Michael Peri

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Michael A. Peri
Born 1967 (age 47–48)
Nationality American
Known for Cold War

Michael Peri (born 1967) was a Military Intelligence Electronic Warfare Signals Analyst for the United States Army during the Cold War, who was convicted of espionage in 1989 and sentenced to 30 years in prison.

Biography[edit]

On February 20, 1989, Peri vanished from the 11th Armored Cavalry Regiment (ACR) in Fulda, Germany. An exhaustive search was conducted to locate him when it was discovered that he had stolen a portable computer that was used to store classified military defense plans. Peri was not found, although it was suspected that he had defected to East Germany when a HMMWV that he had stolen was located near the East German border.[1] 11 days later, for reasons that have never been fully explained, Peri turned himself in at the front gate of the 11th ACR.[2] He was court-martialed for espionage, where he was convicted on June 25, 1989, and sentenced to 30 years.[3][4] Even after the conclusion of the court-martial, investigators were perplexed at what has caused this turn of events. Peri had twice been nominated for a "Soldier of the Month" award in his unit. The best possibility to explain the attempted espionage is that Peri felt overworked and taken for granted by his superiors, which caused him to make a rash decision. Overcome by a guilty conscience, he voluntarily returned to West Germany to face the charges against him. Unofficially, soldiers serving with him at the time cite that Peri had fallen under the influence of a female East German spy, who promoted Peri's disgruntlement. Being young and inexperienced, Peri was found to be an easy target to influence.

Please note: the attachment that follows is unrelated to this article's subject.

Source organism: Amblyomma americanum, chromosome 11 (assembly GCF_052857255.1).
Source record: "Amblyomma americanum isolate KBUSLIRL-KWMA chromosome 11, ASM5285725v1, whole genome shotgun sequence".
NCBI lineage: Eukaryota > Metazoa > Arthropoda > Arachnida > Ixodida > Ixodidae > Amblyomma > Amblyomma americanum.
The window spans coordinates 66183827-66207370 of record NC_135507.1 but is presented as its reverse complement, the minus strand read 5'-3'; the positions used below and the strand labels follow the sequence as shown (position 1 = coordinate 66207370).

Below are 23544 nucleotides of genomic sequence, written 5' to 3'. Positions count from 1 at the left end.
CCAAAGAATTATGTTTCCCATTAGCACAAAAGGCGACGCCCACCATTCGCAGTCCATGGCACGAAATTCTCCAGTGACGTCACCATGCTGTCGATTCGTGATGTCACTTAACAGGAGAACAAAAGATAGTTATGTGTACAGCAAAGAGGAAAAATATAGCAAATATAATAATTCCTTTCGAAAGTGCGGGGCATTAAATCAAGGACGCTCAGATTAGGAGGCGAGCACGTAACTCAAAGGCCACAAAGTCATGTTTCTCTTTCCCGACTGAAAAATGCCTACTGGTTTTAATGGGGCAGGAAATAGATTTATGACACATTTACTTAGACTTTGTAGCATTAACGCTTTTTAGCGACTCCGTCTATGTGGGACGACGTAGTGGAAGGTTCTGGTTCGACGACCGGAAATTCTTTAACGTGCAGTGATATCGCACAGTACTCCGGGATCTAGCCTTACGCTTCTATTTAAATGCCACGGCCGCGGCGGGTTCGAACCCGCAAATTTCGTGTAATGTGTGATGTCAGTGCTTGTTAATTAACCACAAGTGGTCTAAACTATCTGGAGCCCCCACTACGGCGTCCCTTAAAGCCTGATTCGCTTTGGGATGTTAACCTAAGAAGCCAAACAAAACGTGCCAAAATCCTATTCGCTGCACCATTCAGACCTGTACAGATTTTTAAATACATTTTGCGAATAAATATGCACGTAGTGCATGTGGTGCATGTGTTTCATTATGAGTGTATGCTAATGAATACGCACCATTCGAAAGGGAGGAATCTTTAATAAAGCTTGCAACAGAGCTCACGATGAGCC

See also[edit]

References[edit]

  1. ^ "Laguna Niguel GI Missing; Army Fears He's Defected : His Mother Expresses Concern". latimes.com. Retrieved 1 March 2012. 
  2. ^ "A G.I. in Germany is Accused of Spying". nytimes.com. Retrieved 1 March 2012. 
  3. ^ "Soldier Who Left Post in West Germany Is Charged". latimes.com. Retrieved 1 March 2012. 
  4. ^ "A U.S. Soldier Who Defected Is Given 30 Years for Spying". nytimes.com. Retrieved 1 March 2012. 

Further reading[edit]